Sunday, March 31, 2013

Dirty Laundry

This story found on Facebook reminded us of discussions at the book study of Karen Armstrong's "Twelve Steps to a Compassionate Life"  at Oblate School of Theology.  What do we not know? Through what lenses are we seeing the world?


A young couple moves into a new neighborhood. The next morning while they are eating breakfast, the young woman sees her neighbor hanging the wash outside. "That laundry is not very clean; she doesn't know how to wash correctly. Perhaps she needs better laundry soap." Her husband looks on, remaining silent. Every time her neighbor hangs her wash to dry, the young woman makes the same comments. A month later, the woman is surprised to see a nice clean wash on the line and says to her husband: "Look, she's finally learned how to wash correctly. I wonder who taught her this? " The husband replies, "I got up early this morning and cleaned our windows." And so it is with life... What we see when watching others depends on the clarity of the window through which we look

April 25: Compassionate Story in Holy Books


Friday, March 29, 2013

Golden Rule Chronology

Thanks to San Antonio's 2013 Peace Laureate, Sr. Martha Ann Kirk, for passing on this time line of the Golden Rule.  Here are some of the highlights; you can read the entire list here.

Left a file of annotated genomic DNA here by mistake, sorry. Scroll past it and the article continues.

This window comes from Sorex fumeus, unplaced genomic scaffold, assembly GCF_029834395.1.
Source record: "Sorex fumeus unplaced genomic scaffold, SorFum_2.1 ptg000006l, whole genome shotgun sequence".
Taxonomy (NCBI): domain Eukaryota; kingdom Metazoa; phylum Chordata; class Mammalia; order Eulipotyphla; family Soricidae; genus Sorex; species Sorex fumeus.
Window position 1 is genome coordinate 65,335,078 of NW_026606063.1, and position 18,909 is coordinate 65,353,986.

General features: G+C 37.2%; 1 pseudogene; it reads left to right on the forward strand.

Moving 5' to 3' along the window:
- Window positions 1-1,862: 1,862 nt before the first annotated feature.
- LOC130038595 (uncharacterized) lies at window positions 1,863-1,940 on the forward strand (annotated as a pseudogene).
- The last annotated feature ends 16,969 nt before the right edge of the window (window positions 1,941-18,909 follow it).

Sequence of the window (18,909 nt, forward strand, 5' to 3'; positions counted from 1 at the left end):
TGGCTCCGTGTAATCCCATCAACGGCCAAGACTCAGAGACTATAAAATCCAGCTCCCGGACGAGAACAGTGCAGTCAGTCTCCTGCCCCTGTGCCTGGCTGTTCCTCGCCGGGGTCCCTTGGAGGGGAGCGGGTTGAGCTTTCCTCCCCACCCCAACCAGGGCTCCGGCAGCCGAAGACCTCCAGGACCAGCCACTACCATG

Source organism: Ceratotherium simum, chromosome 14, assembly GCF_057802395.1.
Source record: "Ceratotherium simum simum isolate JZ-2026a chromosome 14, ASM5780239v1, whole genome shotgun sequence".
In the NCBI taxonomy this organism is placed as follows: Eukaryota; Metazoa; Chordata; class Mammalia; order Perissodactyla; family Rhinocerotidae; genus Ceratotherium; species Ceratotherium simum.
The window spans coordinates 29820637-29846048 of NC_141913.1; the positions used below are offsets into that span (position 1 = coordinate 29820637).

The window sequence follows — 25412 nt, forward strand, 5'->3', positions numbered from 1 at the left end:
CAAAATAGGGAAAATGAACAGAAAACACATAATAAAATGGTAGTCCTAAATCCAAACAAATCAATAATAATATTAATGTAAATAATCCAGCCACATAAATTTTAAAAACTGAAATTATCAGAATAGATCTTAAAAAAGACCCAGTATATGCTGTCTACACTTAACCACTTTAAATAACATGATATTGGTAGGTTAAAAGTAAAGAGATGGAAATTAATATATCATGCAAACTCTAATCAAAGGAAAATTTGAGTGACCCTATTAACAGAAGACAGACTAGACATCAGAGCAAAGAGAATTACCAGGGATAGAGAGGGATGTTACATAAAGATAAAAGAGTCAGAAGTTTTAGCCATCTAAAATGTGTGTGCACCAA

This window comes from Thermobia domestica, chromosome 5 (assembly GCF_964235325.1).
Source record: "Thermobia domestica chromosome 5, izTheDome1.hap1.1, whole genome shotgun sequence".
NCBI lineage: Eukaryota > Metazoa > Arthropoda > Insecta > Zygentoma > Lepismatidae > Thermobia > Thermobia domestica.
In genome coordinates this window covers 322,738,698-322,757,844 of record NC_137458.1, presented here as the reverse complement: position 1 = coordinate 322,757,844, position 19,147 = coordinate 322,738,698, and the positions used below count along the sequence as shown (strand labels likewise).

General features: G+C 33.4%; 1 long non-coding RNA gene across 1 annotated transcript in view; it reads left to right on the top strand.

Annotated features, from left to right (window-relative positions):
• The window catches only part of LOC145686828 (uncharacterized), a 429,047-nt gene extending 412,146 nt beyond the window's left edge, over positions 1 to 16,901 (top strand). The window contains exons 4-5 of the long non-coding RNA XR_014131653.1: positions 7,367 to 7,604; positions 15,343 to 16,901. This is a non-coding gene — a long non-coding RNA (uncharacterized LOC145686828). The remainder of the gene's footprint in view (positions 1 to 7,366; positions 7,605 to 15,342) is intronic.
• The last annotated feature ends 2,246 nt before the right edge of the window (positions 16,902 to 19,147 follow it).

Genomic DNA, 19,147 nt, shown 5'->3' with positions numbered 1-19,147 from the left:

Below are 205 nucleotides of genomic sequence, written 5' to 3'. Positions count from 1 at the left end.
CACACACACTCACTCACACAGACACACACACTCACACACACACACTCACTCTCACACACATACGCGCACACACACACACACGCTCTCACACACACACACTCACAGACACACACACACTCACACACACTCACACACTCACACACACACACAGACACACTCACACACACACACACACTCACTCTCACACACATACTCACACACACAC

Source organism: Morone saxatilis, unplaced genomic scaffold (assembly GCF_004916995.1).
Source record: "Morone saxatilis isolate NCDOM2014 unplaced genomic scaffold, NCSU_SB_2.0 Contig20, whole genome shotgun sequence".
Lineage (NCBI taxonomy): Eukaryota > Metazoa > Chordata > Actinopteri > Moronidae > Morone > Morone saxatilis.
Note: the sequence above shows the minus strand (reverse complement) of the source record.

1000,000 BC   The fictional Fred Flintstone helps a stranger who was robbed and left to die. He says "I'd want him to help me." Golden rule thinking is born!

222-235   Roman Emperor Alexander Severus adopts the golden rule as his motto, displays it on public buildings, and promotes peace among religions. Some say the golden rule is called golden because Severus wrote it on his wall in gold.

c. 810   The Book of Kells, a gospel book lavishly illustrated by Irish monks, illustrates the golden rule as a dog extending a paw of friendship to a rabbit. 

c. 1200   Inca leader Manco C├ípac in Peru teaches: "Each one should do unto others as he would have others do unto him." 

1259    Gulistan, by the Persian poet Sa'di, has these verses, which are now displayed at the entrance of the United Nations Hall of Nations: "Human beings are members of a whole, In creation of one essence and soul. If one member is afflicted with pain, Other members uneasy will remain. If you have no sympathy for human pain, The name of human you cannot retain."

1688   Four Pennsylvania Quakers sign the first public protest against slavery in the American colonies, basing this on the golden rule: "There is a saying, that we shall do unto others as we would have them do unto us - making no difference in generation, descent, or color. What in the world would be worse to do to us, than to have men steal us away and sell us for slaves to strange countries, separating us from our wives and children? This is not doing to others as we would be done by; therefore we are against this slave traffic."